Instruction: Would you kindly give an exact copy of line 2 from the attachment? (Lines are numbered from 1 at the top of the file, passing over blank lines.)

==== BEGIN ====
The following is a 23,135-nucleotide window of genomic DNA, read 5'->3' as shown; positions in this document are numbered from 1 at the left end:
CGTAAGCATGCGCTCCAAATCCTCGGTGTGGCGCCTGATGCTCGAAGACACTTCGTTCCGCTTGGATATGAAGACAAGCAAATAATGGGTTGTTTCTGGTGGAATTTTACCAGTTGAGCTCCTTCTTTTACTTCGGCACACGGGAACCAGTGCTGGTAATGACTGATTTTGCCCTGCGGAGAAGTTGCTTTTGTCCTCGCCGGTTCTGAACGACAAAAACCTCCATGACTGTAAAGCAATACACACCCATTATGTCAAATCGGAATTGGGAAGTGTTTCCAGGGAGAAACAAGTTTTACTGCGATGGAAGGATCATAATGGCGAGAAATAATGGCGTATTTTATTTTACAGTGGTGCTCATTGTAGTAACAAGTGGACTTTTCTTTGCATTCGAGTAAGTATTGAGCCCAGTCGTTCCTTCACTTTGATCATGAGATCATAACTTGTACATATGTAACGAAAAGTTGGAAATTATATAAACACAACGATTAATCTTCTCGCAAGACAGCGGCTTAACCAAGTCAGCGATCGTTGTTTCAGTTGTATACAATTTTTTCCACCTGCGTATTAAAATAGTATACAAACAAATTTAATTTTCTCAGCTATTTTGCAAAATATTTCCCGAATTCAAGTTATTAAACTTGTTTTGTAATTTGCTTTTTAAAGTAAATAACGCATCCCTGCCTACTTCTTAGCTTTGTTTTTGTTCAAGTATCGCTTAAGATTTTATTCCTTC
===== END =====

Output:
CGTAAGCATGCGCTCCAAATCCTCGGTGTGGCGCCTGATGCTCGAAGACACTTCGTTCCGCTTGGATATGAAGACAAGCAAATAATGGGTTGTTTCTGGTGGAATTTTACCAGTTGAGCTCCTTCTTTTACTTCGGCACACGGGAACCAGTGCTGGTAATGACTGATTTTGCCCTGCGGAGAAGTTGCTTTTGTCCTCGCCGGTTCTGAACGACAAAAACCTCCATGACTGTAAAGCAATACACACCCATTATGTCAAATCGGAATTGGGAAGTGTTTCCAGGGAGAAACAAGTTTTACTGCGATGGAAGGATCATAATGGCGAGAAATAATGGCGTATTTTATTTTACAGTGGTGCTCATTGTAGTAACAAGTGGACTTTTCTTTGCATTCGAGTAAGTATTGAGCCCAGTCGTTCCTTCACTTTGATCATGAGATCATAACTTGTACATATGTAACGAAAAGTTGGAAATTATATAAACACAACGATTAATCTTCTCGCAAGACAGCGGCTTAACCAAGTCAGCGATCGTTGTTTCAGTTGTATACAATTTTTTCCACCTGCGTATTAAAATAGTATACAAACAAATTTAATTTTCTCAGCTATTTTGCAAAATATTTCCCGAATTCAAGTTATTAAACTTGTTTTGTAATTTGCTTTTTAAAGTAAATAACGCATCCCTGCCTACTTCTTAGCTTTGTTTTTGTTCAAGTATCGCTTAAGATTTTATTCCTTC